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Fact Sheet: Drinking down the Pounds

by Bethaney Wallace on Jun 05, 2012

Obesity – An estimated two-thirds of adults are overweight and half of those are considered obese. In other words, one-third of Americans are obese. Among children between the ages of 2 and 19, nearly one-third are overweight.

Obesity and Your Health – Being overweight and obesity are linked to a laundry list of medical conditions including coronary heart disease, type 2 diabetes, endometrial, breast and colon cancers, hypertension, dyslipidemia (high amount of fat in the blood), stroke, liver, and gallbladder disease, sleep apnea and respiratory problems, osteoarthritis, and gynecological problems including infertility.

Obesity Costs – The costs associated with weight-caused illnesses account for as much as $168 billion or 16.5 percent of total U.S. medical expenditures. In California, these conditions cause $21 billion in lost productivity and healthcare expenses.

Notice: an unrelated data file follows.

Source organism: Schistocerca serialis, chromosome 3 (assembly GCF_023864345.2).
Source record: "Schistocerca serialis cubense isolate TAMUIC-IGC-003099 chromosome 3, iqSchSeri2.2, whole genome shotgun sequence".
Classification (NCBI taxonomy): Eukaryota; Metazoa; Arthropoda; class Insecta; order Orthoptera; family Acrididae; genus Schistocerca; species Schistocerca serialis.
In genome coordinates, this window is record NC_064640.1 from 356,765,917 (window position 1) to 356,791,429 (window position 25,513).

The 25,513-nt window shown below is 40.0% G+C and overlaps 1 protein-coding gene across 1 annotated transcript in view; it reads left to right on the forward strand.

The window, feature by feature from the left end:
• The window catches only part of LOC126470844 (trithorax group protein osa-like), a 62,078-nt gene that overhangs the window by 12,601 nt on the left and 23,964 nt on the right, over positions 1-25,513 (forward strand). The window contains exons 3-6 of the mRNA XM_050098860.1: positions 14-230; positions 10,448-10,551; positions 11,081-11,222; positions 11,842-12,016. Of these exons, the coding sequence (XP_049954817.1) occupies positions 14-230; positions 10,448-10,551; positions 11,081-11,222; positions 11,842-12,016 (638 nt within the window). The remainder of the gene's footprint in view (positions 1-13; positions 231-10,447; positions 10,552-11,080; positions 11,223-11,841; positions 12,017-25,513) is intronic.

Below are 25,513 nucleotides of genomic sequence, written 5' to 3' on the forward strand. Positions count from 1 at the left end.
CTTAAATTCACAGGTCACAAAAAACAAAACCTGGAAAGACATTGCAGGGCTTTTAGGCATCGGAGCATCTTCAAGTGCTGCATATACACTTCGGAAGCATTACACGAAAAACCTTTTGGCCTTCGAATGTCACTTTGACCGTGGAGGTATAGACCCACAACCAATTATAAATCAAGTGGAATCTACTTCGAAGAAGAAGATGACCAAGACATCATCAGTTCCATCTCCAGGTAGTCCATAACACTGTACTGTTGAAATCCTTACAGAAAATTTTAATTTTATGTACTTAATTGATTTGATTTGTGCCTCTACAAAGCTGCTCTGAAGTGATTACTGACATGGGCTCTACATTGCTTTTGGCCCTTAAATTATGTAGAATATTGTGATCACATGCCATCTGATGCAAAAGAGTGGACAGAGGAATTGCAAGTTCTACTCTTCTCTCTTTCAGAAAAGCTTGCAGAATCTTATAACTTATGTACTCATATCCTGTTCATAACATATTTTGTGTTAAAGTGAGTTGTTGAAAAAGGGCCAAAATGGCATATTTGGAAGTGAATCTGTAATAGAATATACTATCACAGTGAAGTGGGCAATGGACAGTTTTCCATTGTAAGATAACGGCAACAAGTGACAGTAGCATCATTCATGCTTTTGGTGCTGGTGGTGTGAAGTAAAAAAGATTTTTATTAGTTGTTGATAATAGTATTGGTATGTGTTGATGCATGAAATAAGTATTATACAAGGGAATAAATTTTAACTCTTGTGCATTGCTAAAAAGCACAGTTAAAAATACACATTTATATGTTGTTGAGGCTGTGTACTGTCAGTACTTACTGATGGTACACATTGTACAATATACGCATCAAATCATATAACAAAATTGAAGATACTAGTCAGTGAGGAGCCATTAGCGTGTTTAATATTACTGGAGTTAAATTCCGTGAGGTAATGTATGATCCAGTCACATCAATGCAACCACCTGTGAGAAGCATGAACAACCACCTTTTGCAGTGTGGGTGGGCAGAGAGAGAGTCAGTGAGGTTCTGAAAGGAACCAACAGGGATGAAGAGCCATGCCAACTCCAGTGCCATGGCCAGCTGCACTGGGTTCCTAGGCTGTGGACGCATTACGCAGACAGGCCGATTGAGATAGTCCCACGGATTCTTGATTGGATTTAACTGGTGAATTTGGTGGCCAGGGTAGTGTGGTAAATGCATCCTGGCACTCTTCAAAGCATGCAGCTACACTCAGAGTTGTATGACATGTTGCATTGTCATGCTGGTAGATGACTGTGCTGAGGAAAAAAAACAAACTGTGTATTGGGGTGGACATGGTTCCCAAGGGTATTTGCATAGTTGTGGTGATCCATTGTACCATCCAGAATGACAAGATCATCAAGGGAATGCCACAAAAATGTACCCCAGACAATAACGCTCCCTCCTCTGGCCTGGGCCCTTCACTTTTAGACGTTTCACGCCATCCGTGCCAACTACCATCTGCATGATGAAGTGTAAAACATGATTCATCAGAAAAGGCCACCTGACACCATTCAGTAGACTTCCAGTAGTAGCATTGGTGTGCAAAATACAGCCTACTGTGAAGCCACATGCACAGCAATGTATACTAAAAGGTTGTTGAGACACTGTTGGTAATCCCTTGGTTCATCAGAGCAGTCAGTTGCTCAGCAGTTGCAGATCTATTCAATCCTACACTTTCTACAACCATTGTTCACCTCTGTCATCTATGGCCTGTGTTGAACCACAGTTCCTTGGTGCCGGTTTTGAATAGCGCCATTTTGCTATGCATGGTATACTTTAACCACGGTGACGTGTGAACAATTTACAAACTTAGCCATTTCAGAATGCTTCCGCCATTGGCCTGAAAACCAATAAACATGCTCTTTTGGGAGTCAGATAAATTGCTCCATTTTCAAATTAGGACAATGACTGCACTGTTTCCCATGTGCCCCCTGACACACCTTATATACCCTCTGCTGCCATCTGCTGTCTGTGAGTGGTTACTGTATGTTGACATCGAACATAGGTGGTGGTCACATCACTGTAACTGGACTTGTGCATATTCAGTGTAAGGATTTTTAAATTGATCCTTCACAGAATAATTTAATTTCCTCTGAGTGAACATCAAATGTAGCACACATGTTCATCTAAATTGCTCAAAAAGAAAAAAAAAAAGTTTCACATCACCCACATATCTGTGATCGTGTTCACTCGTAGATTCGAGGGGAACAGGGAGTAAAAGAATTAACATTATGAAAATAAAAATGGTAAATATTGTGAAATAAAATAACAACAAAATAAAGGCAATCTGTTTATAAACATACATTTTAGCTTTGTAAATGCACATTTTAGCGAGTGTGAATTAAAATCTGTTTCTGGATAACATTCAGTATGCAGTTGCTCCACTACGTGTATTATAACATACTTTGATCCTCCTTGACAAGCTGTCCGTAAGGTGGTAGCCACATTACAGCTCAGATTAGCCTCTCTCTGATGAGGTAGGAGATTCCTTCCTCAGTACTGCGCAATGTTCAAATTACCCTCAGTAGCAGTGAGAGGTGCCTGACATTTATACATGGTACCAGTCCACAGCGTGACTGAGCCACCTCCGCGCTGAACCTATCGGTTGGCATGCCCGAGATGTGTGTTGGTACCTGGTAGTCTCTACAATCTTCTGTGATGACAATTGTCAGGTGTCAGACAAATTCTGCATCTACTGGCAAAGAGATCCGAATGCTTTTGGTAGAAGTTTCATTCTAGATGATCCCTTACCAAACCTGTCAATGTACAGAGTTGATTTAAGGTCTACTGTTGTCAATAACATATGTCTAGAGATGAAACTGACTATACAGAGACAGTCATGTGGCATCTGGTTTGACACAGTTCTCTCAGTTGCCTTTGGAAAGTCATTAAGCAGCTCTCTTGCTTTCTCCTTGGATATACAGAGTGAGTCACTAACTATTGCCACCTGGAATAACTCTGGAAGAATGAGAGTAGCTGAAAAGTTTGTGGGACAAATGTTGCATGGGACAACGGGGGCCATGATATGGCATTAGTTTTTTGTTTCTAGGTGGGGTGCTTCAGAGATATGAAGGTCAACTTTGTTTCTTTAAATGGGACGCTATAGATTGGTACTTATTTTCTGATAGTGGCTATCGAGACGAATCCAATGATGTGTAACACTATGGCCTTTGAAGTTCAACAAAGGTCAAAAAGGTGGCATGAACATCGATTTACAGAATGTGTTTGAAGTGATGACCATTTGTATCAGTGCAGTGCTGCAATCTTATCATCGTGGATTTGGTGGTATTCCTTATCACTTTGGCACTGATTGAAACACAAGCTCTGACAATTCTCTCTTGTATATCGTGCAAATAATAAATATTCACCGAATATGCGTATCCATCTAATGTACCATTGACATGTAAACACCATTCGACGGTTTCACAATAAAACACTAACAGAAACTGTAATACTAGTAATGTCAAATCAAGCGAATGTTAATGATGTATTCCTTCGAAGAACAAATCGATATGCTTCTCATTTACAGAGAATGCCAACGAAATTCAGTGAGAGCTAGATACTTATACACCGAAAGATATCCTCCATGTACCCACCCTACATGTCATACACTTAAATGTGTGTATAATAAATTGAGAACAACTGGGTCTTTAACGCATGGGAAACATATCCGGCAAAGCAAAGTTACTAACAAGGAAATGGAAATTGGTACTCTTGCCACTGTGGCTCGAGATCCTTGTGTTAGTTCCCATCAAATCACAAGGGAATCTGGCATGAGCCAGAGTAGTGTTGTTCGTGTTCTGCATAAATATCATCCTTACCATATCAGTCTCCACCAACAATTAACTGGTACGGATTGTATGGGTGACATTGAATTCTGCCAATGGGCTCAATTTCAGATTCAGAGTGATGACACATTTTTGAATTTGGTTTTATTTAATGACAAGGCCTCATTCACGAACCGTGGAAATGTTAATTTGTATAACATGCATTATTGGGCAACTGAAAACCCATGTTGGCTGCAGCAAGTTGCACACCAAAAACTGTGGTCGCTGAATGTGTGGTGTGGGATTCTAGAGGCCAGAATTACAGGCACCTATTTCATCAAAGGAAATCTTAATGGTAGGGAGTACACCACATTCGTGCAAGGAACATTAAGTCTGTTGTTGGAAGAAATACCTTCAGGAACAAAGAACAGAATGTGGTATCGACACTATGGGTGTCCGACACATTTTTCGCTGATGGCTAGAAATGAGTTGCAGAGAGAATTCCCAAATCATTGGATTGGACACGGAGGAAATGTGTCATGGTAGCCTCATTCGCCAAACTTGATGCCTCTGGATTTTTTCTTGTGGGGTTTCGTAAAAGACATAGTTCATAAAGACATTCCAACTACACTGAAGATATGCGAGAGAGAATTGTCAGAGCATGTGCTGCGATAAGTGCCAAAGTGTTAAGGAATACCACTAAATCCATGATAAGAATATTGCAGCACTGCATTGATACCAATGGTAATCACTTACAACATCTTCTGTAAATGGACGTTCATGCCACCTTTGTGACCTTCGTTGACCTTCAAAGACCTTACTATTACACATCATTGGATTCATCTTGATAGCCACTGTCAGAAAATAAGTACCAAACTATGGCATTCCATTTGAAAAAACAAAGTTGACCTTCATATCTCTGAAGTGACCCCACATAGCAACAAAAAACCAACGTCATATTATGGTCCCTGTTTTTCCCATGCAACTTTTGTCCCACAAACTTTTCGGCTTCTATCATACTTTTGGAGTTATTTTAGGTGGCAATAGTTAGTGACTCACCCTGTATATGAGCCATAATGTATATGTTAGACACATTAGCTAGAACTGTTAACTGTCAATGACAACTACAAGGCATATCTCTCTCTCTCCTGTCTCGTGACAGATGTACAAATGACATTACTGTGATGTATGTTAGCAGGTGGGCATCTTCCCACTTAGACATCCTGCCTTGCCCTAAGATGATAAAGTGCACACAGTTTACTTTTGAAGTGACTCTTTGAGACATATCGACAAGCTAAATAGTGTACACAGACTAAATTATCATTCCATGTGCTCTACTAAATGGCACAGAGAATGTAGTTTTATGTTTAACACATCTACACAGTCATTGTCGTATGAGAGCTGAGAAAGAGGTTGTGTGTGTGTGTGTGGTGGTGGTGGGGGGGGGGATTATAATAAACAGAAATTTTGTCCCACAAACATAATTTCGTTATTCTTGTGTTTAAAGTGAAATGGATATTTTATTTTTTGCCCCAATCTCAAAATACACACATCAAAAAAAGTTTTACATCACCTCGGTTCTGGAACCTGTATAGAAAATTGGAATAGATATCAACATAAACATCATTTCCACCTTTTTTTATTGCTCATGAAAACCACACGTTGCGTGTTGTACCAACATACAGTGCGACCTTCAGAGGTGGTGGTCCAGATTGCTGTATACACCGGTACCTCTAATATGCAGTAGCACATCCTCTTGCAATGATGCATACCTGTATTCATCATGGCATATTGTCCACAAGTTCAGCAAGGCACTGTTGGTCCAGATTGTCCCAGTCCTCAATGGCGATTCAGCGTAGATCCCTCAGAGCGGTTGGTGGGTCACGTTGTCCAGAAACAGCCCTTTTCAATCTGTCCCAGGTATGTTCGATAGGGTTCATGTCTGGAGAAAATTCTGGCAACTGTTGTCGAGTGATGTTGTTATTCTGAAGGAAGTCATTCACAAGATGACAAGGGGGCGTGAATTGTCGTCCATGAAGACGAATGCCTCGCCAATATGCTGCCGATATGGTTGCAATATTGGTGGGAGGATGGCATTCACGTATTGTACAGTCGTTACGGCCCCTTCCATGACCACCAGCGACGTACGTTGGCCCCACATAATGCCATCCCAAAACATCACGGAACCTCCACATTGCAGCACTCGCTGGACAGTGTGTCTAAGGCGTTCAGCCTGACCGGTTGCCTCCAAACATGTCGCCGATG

Sugary Beverages Contribute Greatly to the Obesity Epidemic – Scientific evidence links sugary beverage consumption to a 43 percent increase in daily calories that Americans consumed between 1977 and 2001.

Sugar calories we consume in liquid form are considerably less satiating than sugar calories consumed in solid foods, thus it’s hard to determine when we are full.

These beverage calories are usually what push consumers over our daily limit, leading to unexpected weight gain.

In other words, the calories we drink are in addition to what is eaten, rather than replacing them. Adults who drink one or more soda drinks daily are 27 percent more likely to be overweight or obese, regardless of income or ethnicity. In addition, children who drink a soda every day are 60 percent more likely to be obese.

Important Note: Sugary beverages are not just soda, and refer to all beverages with added sugars including carbonated soft drinks, juice drinks, sports drinks, store-bought flavored and enhanced waters, coffee concoctions, sweetened teas, and energy drinks.